I have several acquaintances who have won Grammys in recent years in the New Age category. I wrote a music marketing piece about the February 2015 win of two of them on this blog, Ricky Kej and Wouter Kellerman. I am also friends with two local Seattle area musicians, Eric Tingstad and Nancy Rumbel, who received a Grammy for Best New Age Album in 2003. Although I myself am not a New Age musician, New Age music and its Grammy category intrigue me both as a listener and as a music marketer.
I discovered the band White Sun about a year ago when I received a private Facebook link to their debut self-titled album during the first round of the Grammy listening and voting process in fall 2015. Their album entry really stood out. I was very impressed with their music, most especially with their female lead vocalist and unusual lyrics. As a vocalist and lyricist myself I listen closely to vocals and lyrics. The lyrics of White Sun’s songs are all non-English yogic mantras set to addictive repetitive melodies. From a production perspective, Garujas’ vocals are both immaculately produced and prominently front and center, which I also appreciate. The instrumental music production is quite lush and complex, much like a modern movie score, with the organic twist of traditional East Indian instruments.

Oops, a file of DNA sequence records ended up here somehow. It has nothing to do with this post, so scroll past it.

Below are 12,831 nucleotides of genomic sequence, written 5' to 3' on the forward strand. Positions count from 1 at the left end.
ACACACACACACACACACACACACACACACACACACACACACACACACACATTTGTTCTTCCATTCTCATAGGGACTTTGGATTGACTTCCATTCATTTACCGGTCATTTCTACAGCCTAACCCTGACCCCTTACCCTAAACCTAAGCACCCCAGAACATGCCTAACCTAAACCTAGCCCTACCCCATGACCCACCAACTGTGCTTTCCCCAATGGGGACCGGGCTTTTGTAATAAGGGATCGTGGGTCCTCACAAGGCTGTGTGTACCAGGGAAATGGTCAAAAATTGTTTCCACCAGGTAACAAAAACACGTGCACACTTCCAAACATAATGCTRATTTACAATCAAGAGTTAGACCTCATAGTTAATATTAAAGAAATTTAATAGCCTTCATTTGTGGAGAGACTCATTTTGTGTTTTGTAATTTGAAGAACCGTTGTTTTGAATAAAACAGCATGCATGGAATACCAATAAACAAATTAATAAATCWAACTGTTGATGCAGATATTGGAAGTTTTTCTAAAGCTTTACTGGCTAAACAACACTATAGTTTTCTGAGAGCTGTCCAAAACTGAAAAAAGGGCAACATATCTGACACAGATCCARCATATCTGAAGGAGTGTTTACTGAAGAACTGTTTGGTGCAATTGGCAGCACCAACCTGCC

In addition, the visual marketing of White Sun’s second album is striking to me. I’ve included some of their images in this post. The story of the mandala on the cover of the album can be found on their website.